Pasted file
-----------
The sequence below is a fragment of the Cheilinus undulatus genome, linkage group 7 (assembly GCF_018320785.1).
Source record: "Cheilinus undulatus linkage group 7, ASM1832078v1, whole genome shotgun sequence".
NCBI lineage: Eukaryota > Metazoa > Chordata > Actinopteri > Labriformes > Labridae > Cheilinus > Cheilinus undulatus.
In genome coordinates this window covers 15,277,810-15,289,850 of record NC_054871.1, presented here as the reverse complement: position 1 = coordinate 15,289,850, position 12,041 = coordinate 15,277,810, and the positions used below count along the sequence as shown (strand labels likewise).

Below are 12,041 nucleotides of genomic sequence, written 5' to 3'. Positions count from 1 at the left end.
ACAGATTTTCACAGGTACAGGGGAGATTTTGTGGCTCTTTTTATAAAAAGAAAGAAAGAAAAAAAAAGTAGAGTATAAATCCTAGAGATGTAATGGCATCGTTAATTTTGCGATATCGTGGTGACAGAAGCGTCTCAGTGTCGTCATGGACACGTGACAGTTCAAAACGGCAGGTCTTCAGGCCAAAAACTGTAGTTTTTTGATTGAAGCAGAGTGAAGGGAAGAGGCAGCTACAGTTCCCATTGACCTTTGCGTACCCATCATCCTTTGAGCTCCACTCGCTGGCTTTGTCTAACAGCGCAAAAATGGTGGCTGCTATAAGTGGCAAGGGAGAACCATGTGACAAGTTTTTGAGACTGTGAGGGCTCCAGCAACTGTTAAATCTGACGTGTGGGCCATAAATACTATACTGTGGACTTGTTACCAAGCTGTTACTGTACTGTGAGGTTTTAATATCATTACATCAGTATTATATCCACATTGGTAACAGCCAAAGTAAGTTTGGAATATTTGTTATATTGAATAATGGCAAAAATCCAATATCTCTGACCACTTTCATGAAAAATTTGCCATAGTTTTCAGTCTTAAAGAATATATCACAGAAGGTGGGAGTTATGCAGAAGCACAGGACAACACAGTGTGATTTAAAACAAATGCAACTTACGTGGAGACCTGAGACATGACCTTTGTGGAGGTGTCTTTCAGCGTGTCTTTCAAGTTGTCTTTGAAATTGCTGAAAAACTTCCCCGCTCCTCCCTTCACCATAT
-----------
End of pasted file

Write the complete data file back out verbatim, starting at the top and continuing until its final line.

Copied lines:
The sequence below is a fragment of the Cheilinus undulatus genome, linkage group 7 (assembly GCF_018320785.1).
Source record: "Cheilinus undulatus linkage group 7, ASM1832078v1, whole genome shotgun sequence".
NCBI lineage: Eukaryota > Metazoa > Chordata > Actinopteri > Labriformes > Labridae > Cheilinus > Cheilinus undulatus.
In genome coordinates this window covers 15,277,810-15,289,850 of record NC_054871.1, presented here as the reverse complement: position 1 = coordinate 15,289,850, position 12,041 = coordinate 15,277,810, and the positions used below count along the sequence as shown (strand labels likewise).

Below are 12,041 nucleotides of genomic sequence, written 5' to 3'. Positions count from 1 at the left end.
ACAGATTTTCACAGGTACAGGGGAGATTTTGTGGCTCTTTTTATAAAAAGAAAGAAAGAAAAAAAAAGTAGAGTATAAATCCTAGAGATGTAATGGCATCGTTAATTTTGCGATATCGTGGTGACAGAAGCGTCTCAGTGTCGTCATGGACACGTGACAGTTCAAAACGGCAGGTCTTCAGGCCAAAAACTGTAGTTTTTTGATTGAAGCAGAGTGAAGGGAAGAGGCAGCTACAGTTCCCATTGACCTTTGCGTACCCATCATCCTTTGAGCTCCACTCGCTGGCTTTGTCTAACAGCGCAAAAATGGTGGCTGCTATAAGTGGCAAGGGAGAACCATGTGACAAGTTTTTGAGACTGTGAGGGCTCCAGCAACTGTTAAATCTGACGTGTGGGCCATAAATACTATACTGTGGACTTGTTACCAAGCTGTTACTGTACTGTGAGGTTTTAATATCATTACATCAGTATTATATCCACATTGGTAACAGCCAAAGTAAGTTTGGAATATTTGTTATATTGAATAATGGCAAAAATCCAATATCTCTGACCACTTTCATGAAAAATTTGCCATAGTTTTCAGTCTTAAAGAATATATCACAGAAGGTGGGAGTTATGCAGAAGCACAGGACAACACAGTGTGATTTAAAACAAATGCAACTTACGTGGAGACCTGAGACATGACCTTTGTGGAGGTGTCTTTCAGCGTGTCTTTCAAGTTGTCTTTGAAATTGCTGAAAAACTTCCCCGCTCCTCCCTTCACCATAT